When placental and fetal karyotypes were both available and determined to be discordant, NIPT findings were considered TP if they matched the fetal karyotype, and FP if they did not match the fetal karyotype. Pregnancies were considered mosaic when chromosome analysis revealed either placental or fetal mosaicism or there was discordance between placental and fetal karyotypes. Patient and sample characteristics were expressed as means, SD, medians, and ranges. Linear regression analysis
was used to determine the relationship between fetal fraction find more and gestational age, between fetal fraction and maternal weight, and between fetal/maternal cfDNA and maternal weight; a reciprocal model was used when determining GSK126 ic50 the relationship between fetal fraction and gestational age or maternal weight. For comparison
of euploid and aneuploid calls, fetal fractions were expressed as multiples of the median (MoM) relative to low-risk calls weighted by week of gestation, and significance determined using a Mann-Whitney rank sum test. The 2 FN results were included in the appropriate aneuploid category, and FP calls were excluded from aneuploidy fetal fraction analyses. The benefit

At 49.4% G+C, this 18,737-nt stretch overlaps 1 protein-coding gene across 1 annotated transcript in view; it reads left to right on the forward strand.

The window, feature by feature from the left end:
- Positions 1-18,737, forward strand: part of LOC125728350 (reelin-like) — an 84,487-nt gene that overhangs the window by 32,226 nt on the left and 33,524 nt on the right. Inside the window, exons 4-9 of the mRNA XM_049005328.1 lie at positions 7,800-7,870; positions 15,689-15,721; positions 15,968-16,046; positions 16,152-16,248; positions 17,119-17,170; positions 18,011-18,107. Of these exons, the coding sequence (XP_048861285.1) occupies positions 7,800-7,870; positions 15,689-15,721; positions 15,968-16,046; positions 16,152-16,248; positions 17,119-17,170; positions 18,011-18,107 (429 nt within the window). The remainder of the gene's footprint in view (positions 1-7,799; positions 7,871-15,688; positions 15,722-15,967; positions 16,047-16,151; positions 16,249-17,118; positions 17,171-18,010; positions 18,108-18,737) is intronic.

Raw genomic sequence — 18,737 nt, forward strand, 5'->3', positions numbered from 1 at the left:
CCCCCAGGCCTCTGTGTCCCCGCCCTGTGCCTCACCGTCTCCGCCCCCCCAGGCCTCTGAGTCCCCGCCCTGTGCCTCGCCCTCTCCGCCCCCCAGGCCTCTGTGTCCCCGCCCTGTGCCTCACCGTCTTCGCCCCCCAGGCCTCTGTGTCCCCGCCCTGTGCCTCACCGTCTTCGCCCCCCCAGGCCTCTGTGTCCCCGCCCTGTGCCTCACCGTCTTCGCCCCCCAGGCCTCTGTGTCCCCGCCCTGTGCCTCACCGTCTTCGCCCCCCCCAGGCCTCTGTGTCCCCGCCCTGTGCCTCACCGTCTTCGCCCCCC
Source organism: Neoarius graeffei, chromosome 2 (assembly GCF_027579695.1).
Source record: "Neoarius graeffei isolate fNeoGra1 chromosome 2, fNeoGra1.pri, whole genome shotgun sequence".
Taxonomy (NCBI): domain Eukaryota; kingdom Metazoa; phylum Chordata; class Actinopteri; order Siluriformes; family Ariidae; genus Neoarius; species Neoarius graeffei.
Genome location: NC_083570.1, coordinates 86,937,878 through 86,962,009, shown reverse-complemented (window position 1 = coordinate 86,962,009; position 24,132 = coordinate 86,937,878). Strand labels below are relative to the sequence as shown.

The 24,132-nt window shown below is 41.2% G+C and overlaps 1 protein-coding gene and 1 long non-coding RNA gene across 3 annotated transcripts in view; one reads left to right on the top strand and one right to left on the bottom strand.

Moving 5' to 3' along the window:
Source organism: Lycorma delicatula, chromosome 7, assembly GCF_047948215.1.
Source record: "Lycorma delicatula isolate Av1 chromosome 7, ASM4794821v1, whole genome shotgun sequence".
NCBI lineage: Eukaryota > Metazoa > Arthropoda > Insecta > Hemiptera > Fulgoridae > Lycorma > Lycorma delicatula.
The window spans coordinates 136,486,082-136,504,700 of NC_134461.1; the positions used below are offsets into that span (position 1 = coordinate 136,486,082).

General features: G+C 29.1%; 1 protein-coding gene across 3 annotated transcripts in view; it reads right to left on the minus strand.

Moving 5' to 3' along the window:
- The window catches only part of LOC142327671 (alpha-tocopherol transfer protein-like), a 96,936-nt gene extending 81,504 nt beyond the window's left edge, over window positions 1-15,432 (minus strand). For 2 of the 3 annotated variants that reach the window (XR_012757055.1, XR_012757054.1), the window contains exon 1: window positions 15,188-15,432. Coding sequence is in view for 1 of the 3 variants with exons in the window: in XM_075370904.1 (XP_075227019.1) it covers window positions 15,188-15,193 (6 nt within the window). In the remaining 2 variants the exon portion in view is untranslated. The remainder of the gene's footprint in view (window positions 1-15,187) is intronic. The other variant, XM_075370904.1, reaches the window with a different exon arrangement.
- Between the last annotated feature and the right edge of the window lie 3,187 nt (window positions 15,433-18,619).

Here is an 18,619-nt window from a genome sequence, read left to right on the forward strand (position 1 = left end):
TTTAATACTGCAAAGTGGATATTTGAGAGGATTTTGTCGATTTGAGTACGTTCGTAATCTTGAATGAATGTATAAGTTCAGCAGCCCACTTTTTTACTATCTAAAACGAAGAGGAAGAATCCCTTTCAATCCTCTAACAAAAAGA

of a paternal sample on redraw rates and differences the in aneuploidy incidence between the a priori risk groups were determined using a χ2 test. The Kruskal-Wallis 1-way analysis of variance on ranks test was used to evaluate maternal age and gestational age differences for the different risk groups. Positive predictive value (PPV) ([TP]/[TP + FP]) was calculated for cases with known cytogenetic analyses. SigmaPlot 12.5 (Systat Software, San Jose, CA) was used for all statistical analyses. P < .05 was considered statistically significant. Patient and sample characteristics for the 31,030 cases received during the study period are detailed in Table 1. Mean maternal age was 33.3 years, with 51.4% (15,952) aged ≥35 years at the estimated date of delivery. Mean gestational age was 14.0 weeks, with 64.5% (20,001) of samples drawn in first trimester and 33.8% (10,479) in the second trimester. Figure 1 depicts the study flow chart.